Radium 50mm Cube
Radium 50mm Cube
Radium. The very word is a stand-in for harmful rays and mushroom clouds and visuals of glowing mutants. And yet to think that at one time, not too long ago, perhaps your grandparents can still remember the days, people could walk into any shop and buy any number of products containing small amounts of radium from beauty products to novelty items and even food - all heavily promoted for the supposedly invigorating energy imparted by the mysterious atomic rays.
That industry started collapsing soon after when reports of truly horrible ailments began circulating among those most exposed. Images of the aftermath in Hiroshima proved a final nail in that coffin and soon the public began to wise up to the true nature of the might of the decaying atom.
A collector seeking a sample of radium usually seeks a watch dial from the 1930's. Back in those days, when radioactivity was still poorly understood, a watch owner who could tell time in pitch darkness was at the leading edge of tech. A small amount of radium sulphate combined with zinc sulphide was painted on each dial. Radium's decay bumped off the electrons from the zinc causing light to be emitted. However, the radiation literally ripped apart the zinc sulphide molecules so that the effect became muted. But the radium itself, with its inhumanly long 1600 year half-life, would remain behind in its near entirety despite the passage of nearly 100 years since it was first cooked up in the labs of the United States Radium Corporation.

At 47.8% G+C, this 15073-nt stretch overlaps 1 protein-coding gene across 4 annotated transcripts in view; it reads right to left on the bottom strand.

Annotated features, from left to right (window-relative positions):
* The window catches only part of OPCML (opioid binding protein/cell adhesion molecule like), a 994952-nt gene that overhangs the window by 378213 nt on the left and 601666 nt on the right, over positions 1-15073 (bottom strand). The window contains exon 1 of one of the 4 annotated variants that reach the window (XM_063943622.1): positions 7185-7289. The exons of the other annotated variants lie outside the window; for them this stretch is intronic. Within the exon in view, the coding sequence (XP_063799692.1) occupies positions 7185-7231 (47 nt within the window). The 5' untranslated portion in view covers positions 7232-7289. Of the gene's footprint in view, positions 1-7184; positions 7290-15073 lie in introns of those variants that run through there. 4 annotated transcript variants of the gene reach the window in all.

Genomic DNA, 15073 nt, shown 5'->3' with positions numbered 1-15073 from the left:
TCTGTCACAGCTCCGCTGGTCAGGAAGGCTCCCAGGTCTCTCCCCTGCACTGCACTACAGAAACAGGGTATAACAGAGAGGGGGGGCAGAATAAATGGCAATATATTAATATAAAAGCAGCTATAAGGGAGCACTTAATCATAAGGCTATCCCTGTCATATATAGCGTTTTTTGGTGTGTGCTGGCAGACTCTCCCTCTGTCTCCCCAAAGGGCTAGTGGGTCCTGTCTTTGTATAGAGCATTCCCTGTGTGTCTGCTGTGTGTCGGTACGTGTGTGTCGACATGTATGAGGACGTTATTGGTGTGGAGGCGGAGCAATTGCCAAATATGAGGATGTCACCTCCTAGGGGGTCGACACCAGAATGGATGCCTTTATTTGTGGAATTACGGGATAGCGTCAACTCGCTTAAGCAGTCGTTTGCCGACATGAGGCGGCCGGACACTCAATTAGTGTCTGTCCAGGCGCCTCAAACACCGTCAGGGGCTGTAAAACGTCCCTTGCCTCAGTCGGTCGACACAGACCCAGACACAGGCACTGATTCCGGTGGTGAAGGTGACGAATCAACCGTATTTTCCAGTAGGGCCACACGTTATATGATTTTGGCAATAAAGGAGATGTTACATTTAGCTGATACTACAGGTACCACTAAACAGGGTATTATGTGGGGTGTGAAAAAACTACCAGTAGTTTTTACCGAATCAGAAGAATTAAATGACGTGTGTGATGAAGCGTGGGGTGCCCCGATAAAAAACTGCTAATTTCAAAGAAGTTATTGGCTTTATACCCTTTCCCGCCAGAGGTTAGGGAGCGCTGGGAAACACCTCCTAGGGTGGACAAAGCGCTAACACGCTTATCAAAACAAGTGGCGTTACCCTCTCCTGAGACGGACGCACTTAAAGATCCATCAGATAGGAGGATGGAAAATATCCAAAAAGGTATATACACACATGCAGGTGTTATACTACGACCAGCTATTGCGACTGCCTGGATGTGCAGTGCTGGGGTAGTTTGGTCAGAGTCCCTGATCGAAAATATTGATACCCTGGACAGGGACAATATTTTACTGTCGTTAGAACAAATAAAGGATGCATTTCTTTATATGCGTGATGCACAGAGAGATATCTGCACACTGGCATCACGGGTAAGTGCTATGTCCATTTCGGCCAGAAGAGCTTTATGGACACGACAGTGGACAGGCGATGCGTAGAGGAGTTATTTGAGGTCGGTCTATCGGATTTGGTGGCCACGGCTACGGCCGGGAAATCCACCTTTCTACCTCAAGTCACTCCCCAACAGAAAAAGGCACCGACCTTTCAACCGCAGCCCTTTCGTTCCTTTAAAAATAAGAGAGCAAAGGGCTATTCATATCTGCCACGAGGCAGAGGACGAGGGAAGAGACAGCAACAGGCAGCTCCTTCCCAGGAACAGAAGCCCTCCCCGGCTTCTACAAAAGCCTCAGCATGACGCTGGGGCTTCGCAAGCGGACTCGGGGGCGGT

While one could simply buy one of these dials to own a microscopic amount of radium we've decided to do one better. Our chemist has stripped the paint from a large group of dials and refined the leftover to eliminate the glue and zinc sulphide. The powder that remains is radium sulphate with some binder material and is calculated a quantity of 0.1mg of radium per ampule; a far higher concentration than present on a single watch dial! Fifteen centuries from now your heirs may celebrate a small toast on the landmark of the radium within having finally reached the point where half of its mass has decayed into radon gas... thus finally yielding a bargain two element samples in one :-)